As it turned out, he attacked the wrong guy—some four-eyed little dude who will forever know what it means to be in the wrong place at the wrong time. But that was only the beginning. Teammate Stephen Jackson joined him in the stands, throwing haymakers like some Golden Glover gone mad. Jermaine O’Neal cold-cocked some other fans who were dumb enough to rush onto the court. And all of this went out over the airwaves. Mike Breen called the play-by-play, as it were, but it was color man Bill Walton who delivered the mea culpa in his usual droll tone. “This is a disgrace,” he said, delivering what may have been his first-ever understatement. And then as the Pacers were escorted off by a phalanx of security guards, game over but win intact, with beer continuing to pour down like rain, he got in one more shot. “This is a low moment in NBA history.”

It may have been the lowest. It certainly wasn’t the first brawl ever—fights were pretty typical back in the ABA days. And there had even been higher-profile battles—Dr. J once attempted to choke Larry Bird, and the Los Angeles Lakers’ Kermit Washington delivered what may have been the most devastating punch in history in 1977, forever changing the face of a young Rockets forward named Rudy Tomjanovich. But this was different. This broke down the invisible barrier between the athletes and the fans, and delivered—again, on national television—the image of finely tuned and enraged (and enormous) black athletes charging into a rather sedentary, out-of-shape, mostly white, crowd. It didn’t help that the guy Ron went after looked like a cross between Macauley Culkin and Harry Potter.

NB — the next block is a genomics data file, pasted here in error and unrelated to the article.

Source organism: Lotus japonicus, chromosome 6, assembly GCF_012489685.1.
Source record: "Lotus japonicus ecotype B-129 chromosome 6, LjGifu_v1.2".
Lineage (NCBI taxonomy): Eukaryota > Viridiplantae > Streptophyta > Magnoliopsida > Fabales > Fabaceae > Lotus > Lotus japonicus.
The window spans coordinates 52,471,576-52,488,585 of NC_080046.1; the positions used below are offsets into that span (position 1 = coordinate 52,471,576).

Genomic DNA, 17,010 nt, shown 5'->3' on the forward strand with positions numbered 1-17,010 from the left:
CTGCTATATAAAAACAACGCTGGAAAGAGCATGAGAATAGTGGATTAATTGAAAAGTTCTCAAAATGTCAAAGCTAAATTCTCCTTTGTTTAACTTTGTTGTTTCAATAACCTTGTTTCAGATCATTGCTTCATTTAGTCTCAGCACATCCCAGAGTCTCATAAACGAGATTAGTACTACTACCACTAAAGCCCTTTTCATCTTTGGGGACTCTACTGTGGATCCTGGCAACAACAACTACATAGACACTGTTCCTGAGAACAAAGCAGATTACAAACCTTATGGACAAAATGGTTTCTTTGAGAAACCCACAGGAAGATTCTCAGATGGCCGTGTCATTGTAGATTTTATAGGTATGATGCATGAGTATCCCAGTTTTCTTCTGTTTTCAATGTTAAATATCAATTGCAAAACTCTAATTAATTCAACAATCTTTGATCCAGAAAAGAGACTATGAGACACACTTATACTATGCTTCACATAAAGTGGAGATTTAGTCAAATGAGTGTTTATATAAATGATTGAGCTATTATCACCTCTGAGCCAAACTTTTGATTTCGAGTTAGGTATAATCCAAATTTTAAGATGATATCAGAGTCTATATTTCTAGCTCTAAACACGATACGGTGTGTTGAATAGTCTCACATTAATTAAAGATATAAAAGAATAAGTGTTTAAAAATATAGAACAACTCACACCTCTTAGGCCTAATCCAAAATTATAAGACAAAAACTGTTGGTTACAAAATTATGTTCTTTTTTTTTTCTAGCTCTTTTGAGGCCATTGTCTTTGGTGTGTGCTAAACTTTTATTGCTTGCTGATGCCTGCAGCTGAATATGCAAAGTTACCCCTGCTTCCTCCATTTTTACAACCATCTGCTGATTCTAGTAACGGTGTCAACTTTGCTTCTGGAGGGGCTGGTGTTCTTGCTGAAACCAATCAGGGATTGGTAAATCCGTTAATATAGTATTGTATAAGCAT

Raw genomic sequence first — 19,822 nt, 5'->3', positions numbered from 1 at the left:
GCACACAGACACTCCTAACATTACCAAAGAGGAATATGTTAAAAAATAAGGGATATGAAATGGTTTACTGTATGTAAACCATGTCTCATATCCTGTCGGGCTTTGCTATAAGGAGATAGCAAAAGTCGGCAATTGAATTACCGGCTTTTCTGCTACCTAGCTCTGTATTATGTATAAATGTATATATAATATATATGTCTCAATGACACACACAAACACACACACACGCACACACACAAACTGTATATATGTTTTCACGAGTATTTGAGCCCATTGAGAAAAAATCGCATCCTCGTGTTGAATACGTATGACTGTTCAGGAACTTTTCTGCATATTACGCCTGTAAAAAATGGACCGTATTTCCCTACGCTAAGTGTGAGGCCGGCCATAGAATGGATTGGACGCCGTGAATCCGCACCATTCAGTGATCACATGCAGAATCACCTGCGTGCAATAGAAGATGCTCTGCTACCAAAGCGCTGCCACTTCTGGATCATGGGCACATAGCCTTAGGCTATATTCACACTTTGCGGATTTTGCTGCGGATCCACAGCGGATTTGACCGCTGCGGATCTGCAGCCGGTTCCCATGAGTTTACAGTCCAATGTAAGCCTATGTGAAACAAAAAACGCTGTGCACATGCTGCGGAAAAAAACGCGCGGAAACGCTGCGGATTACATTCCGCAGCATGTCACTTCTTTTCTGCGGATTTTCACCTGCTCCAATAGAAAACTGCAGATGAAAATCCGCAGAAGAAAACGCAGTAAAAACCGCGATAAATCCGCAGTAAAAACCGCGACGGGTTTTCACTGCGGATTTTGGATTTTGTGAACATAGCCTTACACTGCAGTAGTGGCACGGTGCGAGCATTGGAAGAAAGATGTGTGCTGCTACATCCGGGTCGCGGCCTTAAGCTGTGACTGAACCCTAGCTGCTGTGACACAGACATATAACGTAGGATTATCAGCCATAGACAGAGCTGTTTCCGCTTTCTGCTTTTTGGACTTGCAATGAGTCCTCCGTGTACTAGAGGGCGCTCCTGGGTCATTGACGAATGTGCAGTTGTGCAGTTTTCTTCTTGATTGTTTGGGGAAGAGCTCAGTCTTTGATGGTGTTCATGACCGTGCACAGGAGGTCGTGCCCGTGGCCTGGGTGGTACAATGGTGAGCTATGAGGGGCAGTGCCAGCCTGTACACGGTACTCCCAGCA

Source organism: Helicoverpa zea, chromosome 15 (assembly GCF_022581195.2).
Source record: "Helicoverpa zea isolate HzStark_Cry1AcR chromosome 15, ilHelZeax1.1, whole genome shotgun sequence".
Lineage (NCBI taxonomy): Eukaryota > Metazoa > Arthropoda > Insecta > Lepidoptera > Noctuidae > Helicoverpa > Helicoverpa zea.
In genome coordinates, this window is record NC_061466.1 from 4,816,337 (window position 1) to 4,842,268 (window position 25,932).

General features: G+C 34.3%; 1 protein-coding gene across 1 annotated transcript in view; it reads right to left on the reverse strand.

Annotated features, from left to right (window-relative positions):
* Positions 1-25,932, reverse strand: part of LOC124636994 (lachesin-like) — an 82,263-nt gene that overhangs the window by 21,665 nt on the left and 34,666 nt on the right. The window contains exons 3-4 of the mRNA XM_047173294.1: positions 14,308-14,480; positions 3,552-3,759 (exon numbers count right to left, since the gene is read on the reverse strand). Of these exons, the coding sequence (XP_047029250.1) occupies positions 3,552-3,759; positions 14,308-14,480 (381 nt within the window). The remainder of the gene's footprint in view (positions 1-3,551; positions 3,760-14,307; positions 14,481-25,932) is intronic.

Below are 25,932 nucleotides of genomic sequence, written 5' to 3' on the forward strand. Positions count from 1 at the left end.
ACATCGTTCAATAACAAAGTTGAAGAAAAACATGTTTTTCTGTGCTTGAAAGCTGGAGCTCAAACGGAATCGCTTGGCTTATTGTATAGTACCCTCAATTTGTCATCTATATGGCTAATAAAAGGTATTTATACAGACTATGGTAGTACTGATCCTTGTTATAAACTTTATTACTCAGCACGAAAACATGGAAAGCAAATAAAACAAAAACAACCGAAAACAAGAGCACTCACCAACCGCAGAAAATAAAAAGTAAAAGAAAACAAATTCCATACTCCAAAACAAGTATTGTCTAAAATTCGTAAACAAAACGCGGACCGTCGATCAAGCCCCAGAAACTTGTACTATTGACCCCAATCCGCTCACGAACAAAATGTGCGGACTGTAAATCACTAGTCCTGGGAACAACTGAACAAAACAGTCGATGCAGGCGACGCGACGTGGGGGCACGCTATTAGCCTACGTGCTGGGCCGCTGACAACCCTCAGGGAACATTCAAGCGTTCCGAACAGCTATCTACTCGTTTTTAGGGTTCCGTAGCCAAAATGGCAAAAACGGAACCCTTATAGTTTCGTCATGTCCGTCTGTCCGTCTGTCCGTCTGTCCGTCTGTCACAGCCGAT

Justice was swift. NBA commissioner David Stern issued a statement the very next day, calling the events “shocking, repulsive and inexcusable—a humiliation for everyone associated with the NBA.” The day after that, the inevitable suspensions were handed down. Ben Wallace, who many saw as the instigator of the whole thing, was suspended for six games. Jermaine O’Neal was suspended for 25 games, Stephen Jackson for 30. And Ron Artest? His season was over.